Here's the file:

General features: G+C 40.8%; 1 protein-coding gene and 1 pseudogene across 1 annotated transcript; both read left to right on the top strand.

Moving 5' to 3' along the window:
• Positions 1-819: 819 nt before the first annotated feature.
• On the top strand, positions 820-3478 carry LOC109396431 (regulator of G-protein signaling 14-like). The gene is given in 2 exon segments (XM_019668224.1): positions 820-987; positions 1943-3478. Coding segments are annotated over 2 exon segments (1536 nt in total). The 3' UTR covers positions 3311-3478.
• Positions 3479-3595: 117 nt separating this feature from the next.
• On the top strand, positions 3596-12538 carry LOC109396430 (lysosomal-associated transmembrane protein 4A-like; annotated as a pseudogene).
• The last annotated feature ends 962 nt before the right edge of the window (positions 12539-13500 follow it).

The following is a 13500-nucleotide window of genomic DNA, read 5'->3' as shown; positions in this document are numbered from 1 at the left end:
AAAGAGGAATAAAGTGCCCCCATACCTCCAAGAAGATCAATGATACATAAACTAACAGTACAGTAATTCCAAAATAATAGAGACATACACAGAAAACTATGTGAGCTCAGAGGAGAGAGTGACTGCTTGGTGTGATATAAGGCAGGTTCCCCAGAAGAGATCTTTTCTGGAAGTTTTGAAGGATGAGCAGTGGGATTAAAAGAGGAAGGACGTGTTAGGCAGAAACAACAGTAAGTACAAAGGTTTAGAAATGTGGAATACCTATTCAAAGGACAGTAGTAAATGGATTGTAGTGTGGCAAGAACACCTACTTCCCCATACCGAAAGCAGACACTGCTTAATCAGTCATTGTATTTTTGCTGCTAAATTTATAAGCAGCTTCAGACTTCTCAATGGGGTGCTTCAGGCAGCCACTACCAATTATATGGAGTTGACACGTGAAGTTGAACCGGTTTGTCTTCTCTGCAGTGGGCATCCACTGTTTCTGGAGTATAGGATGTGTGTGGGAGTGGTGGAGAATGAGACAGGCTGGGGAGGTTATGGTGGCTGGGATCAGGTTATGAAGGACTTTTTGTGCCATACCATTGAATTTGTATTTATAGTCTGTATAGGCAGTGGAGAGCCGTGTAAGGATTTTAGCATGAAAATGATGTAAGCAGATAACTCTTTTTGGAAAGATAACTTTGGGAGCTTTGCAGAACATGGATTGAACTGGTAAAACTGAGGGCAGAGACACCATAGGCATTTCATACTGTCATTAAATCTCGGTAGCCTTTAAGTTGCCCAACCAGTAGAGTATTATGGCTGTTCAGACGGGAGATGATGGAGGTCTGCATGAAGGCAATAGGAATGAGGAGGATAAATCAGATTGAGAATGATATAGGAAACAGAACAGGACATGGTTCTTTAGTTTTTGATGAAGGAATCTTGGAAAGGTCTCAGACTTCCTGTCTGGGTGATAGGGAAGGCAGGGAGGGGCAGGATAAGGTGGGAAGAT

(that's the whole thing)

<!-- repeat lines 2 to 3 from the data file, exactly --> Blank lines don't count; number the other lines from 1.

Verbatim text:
Moving 5' to 3' along the window:
• Positions 1-819: 819 nt before the first annotated feature.